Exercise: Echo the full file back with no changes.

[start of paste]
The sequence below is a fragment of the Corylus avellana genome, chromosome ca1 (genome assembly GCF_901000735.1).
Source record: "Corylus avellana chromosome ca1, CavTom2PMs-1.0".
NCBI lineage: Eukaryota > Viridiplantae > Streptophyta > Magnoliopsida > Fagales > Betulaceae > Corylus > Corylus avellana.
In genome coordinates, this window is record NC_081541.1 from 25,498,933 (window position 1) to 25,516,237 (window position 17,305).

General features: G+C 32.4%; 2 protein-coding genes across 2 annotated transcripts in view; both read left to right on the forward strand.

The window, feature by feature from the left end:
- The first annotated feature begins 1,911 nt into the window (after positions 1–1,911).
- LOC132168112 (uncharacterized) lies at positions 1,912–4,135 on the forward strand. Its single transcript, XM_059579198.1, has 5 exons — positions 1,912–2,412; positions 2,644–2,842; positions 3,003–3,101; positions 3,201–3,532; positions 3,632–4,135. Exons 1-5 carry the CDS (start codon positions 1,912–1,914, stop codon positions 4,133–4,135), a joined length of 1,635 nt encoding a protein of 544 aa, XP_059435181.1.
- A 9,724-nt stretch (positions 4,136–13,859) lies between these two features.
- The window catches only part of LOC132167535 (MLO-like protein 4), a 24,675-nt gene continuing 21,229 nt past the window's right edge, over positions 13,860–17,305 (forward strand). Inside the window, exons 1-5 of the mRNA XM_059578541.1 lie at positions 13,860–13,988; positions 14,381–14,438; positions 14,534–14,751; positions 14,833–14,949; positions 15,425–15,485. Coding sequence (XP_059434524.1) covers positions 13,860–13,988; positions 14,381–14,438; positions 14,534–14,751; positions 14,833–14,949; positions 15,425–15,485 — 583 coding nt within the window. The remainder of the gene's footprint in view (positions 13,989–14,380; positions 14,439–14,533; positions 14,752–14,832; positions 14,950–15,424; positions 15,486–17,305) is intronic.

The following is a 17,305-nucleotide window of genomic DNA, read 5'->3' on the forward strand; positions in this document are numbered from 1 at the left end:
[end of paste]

The sequence below is a fragment of the Corylus avellana genome, chromosome ca1 (genome assembly GCF_901000735.1).
Source record: "Corylus avellana chromosome ca1, CavTom2PMs-1.0".
NCBI lineage: Eukaryota > Viridiplantae > Streptophyta > Magnoliopsida > Fagales > Betulaceae > Corylus > Corylus avellana.
In genome coordinates, this window is record NC_081541.1 from 25,498,933 (window position 1) to 25,516,237 (window position 17,305).

General features: G+C 32.4%; 2 protein-coding genes across 2 annotated transcripts in view; both read left to right on the forward strand.

The window, feature by feature from the left end:
- The first annotated feature begins 1,911 nt into the window (after positions 1–1,911).
- LOC132168112 (uncharacterized) lies at positions 1,912–4,135 on the forward strand. Its single transcript, XM_059579198.1, has 5 exons — positions 1,912–2,412; positions 2,644–2,842; positions 3,003–3,101; positions 3,201–3,532; positions 3,632–4,135. Exons 1-5 carry the CDS (start codon positions 1,912–1,914, stop codon positions 4,133–4,135), a joined length of 1,635 nt encoding a protein of 544 aa, XP_059435181.1.
- A 9,724-nt stretch (positions 4,136–13,859) lies between these two features.
- The window catches only part of LOC132167535 (MLO-like protein 4), a 24,675-nt gene continuing 21,229 nt past the window's right edge, over positions 13,860–17,305 (forward strand). Inside the window, exons 1-5 of the mRNA XM_059578541.1 lie at positions 13,860–13,988; positions 14,381–14,438; positions 14,534–14,751; positions 14,833–14,949; positions 15,425–15,485. Coding sequence (XP_059434524.1) covers positions 13,860–13,988; positions 14,381–14,438; positions 14,534–14,751; positions 14,833–14,949; positions 15,425–15,485 — 583 coding nt within the window. The remainder of the gene's footprint in view (positions 13,989–14,380; positions 14,439–14,533; positions 14,752–14,832; positions 14,950–15,424; positions 15,486–17,305) is intronic.

The following is a 17,305-nucleotide window of genomic DNA, read 5'->3' on the forward strand; positions in this document are numbered from 1 at the left end: